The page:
If this is the case then it is more efficient for the system to form a separating phase (3). The only possibility for the system to form such a layer is to take material of the solid and "melt" it to a quasi-liquid. In further notation there will be no distinction between quasi-liquid and liquid but one should always keep in mind that there is a difference. This difference to a real liquid becomes clear when looking at a very thin layer (l). As, due to the long range forces of the molecules of the solid material the liquid very near the solid still "feels" the order of crystalline solid and hence itself is in a state providing a not liquid like amount of order. As considering a very thin layer at the moment it is clear that the whole separating layer (l) is too well ordered for a liquid. Further comments on ordering can be found in the paragraph on Landau theory.

Now, looking closer at the thermodynamics of the newly introduced phase (l), its Gibbs energy can be written as:

 ${\displaystyle G\left(T,P,d\right)=\left(n_{l}\mu _{l}\left(T,P\right)\right)d+\gamma _{total}\left(d\right)}$

Were ${\displaystyle T}$ is the temperature, ${\displaystyle P}$ the pressure, ${\displaystyle d}$ the thickness of (l) corresponding to the number or particles ${\displaystyle N}$ in this case. ${\displaystyle n_{l}}$ and ${\displaystyle \mu _{l}}$ are the atomic density and the chemical potential in (l) and ${\displaystyle \gamma _{total}=\gamma _{1-l}+\gamma _{l-2}}$. Note that one has to consider that the interfacial energies can just be added to the Gibbs energy in this case. As noted before ${\displaystyle d}$ corresponds ${\displaystyle N}$ so the derivation to ${\displaystyle d}$ results in:

 ${\displaystyle \mu \left(T,P,d\right)=\mu _{l}\left(T,P\right)+{\frac {\Delta \gamma }{n_{l}}}{\frac {\partial f\left(d\right)}{\partial d}}=\mu _{1}}$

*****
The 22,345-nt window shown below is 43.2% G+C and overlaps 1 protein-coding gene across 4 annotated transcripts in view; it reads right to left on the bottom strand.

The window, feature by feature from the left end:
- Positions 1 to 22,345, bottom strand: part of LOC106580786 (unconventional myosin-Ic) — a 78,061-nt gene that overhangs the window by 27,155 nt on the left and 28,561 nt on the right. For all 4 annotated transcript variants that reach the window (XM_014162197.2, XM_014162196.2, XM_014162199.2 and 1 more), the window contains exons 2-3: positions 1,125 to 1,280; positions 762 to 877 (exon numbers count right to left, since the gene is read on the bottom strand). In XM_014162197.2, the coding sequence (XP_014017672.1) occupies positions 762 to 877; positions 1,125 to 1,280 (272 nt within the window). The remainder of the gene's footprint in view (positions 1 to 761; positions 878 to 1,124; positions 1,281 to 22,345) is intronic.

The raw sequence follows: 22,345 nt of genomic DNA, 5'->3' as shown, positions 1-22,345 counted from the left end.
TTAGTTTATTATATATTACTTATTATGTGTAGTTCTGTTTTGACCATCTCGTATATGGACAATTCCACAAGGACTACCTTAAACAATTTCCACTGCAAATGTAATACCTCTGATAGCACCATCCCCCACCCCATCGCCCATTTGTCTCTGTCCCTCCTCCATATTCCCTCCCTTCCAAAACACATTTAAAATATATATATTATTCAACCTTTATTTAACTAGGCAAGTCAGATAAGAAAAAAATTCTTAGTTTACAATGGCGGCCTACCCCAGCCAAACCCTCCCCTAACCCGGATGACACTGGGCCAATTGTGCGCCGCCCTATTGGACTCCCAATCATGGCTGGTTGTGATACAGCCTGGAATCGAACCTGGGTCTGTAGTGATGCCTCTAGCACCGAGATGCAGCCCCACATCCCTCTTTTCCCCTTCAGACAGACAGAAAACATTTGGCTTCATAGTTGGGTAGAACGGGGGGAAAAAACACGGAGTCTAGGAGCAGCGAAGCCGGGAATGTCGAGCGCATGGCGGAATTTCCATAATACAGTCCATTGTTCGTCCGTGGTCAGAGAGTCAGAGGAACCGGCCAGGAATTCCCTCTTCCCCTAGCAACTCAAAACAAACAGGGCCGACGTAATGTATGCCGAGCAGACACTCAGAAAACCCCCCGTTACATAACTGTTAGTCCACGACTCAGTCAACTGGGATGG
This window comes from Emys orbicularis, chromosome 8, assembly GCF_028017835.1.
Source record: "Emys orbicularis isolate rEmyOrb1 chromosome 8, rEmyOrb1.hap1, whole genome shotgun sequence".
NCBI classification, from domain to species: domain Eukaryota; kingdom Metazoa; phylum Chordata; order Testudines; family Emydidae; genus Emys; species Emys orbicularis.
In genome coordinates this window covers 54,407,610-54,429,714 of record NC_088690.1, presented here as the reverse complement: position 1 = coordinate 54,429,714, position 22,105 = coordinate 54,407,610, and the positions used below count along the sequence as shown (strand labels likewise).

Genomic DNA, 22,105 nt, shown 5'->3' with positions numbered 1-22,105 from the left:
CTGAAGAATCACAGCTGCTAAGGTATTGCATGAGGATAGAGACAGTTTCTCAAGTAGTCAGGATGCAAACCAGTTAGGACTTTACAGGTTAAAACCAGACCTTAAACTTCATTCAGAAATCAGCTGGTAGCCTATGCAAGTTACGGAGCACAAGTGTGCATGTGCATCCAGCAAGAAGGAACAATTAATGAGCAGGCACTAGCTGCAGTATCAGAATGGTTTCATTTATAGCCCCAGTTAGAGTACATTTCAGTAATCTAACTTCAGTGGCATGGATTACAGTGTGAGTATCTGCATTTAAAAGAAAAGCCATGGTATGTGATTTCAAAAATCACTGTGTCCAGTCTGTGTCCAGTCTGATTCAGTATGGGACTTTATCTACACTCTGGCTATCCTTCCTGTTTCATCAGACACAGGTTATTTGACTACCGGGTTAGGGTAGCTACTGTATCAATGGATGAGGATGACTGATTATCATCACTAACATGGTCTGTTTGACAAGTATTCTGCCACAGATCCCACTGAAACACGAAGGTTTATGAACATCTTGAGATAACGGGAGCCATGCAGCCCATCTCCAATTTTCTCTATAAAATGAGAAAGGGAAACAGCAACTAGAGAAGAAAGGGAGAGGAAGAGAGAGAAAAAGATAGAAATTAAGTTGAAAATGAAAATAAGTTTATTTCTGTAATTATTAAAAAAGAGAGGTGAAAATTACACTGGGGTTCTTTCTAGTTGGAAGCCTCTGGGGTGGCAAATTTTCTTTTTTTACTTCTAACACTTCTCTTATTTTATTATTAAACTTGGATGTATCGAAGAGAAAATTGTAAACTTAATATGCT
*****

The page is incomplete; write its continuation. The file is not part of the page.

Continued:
Where ${\displaystyle \gamma _{total}=\Delta \gamma _{1-l}\cdot f\left(d\right)+\gamma _{1-2}}$. Hence ${\displaystyle \mu _{1}}$ and ${\displaystyle \mu _{l}}$ differ and ${\displaystyle \Delta \mu =\mu _{1}-\mu _{l}}$ can be defined. Assuming that a Taylor expansion around the melting point ${\displaystyle \left(T_{m},P_{m}\right)}$ is possible and using the Clausius–Clapeyron equation one can get the following results:

• For a long range potential assuming ${\displaystyle f\left(d\right)=1-\sigma ^{2}/d^{2}}$ and ${\displaystyle d>>\sigma }$:

${\displaystyle \left(d=-{\frac {2\sigma ^{2}\Delta \gamma }{n_{l}q_{m}t}}\right)^{1/3}}$

• For short range potential of the form ${\displaystyle {\frac {\partial f}{\partial d}}~e^{-d/d_{0}}}$:

${\displaystyle d\propto \left|ln\left|t\right|\right|}$

Where ${\displaystyle \sigma }$ is in the order of molecular dimensions ${\displaystyle q_{m}}$ the specific melting heat and ${\displaystyle t={\frac {T_{m}-T}{T_{m}}}}$

These formulas also show that the more the temperature increases, the more increases the thickness of the premelt as this is energetically advantageous. This is the explanation why no overheating exists for this type of phase transition.[2]

### Lifshitz theory: Complete and incomplete premelting